Brian Dixon



Canada Research Chair in Fish and Environmental Immunology

Tier 1 - 2011-11-01
Renewed: 2018-11-01
University of Waterloo
Natural Sciences and Engineering

519-888-4567, ext. 32665
bdixon@uwaterloo.ca

Research involves


Understanding fish immunology and applying it to environmental problems.

Research relevance


This research will lead to more tools, knowledge and policies to preserve fisheries and aquaculture stocks.

The Effects of Climate Change on Fish Immunity


Climate change presents global challenges, but it is of gravest concern for Arctic nations like Canada, where the impact will be greater. Higher temperatures are associated with more diseases caused by pathogens and parasites. In that context, what effect will climbing temperatures have on Canada’s cold-water fish species? That’s what Dr. Brian Dixon, Canada Research Chair in Fish and Environmental Immunology, is trying to find out.

Dixon is investigating the effects of temperature on the health of fish. Higher temperatures stress fish out, and stress has negative impacts on the function of their immune systems—a situation that can create problems for both farmed and wild fish. Dixon and his research team are examining the processes fish use to recognize diseases and initiate immune responses to them. Knowing how this works could help us develop vaccines for use in aquaculture.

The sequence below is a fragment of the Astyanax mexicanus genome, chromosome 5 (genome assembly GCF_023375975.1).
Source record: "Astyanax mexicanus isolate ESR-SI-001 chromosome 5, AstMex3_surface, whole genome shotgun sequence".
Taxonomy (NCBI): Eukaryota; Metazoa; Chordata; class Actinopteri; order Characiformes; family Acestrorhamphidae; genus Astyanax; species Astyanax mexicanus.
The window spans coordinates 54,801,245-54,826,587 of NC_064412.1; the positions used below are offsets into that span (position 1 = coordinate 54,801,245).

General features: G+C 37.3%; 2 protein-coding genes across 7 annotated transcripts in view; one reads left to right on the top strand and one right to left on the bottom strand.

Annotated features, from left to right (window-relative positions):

In addition, Dixon and his team are examining how low temperatures, which also reduce immunity, cause tumours in walleye. The tumours are caused by a virus that may be unleashed when low temperatures turn off walleyes’ immune systems.

Finally, recent research has shown that male and female fish have different immune responses. This difference has major implications for aquaculture facilities that use all-female production stocks. Dixon is studying whether these differences occur only in mature fish or throughout the life cycle.

Dixon’s research will provide the answers we need to develop tools, policies and management techniques that are critical for ensuring the survival of Canada’s cold-water fish species and the sustainability of our aquaculture industry for generations to come.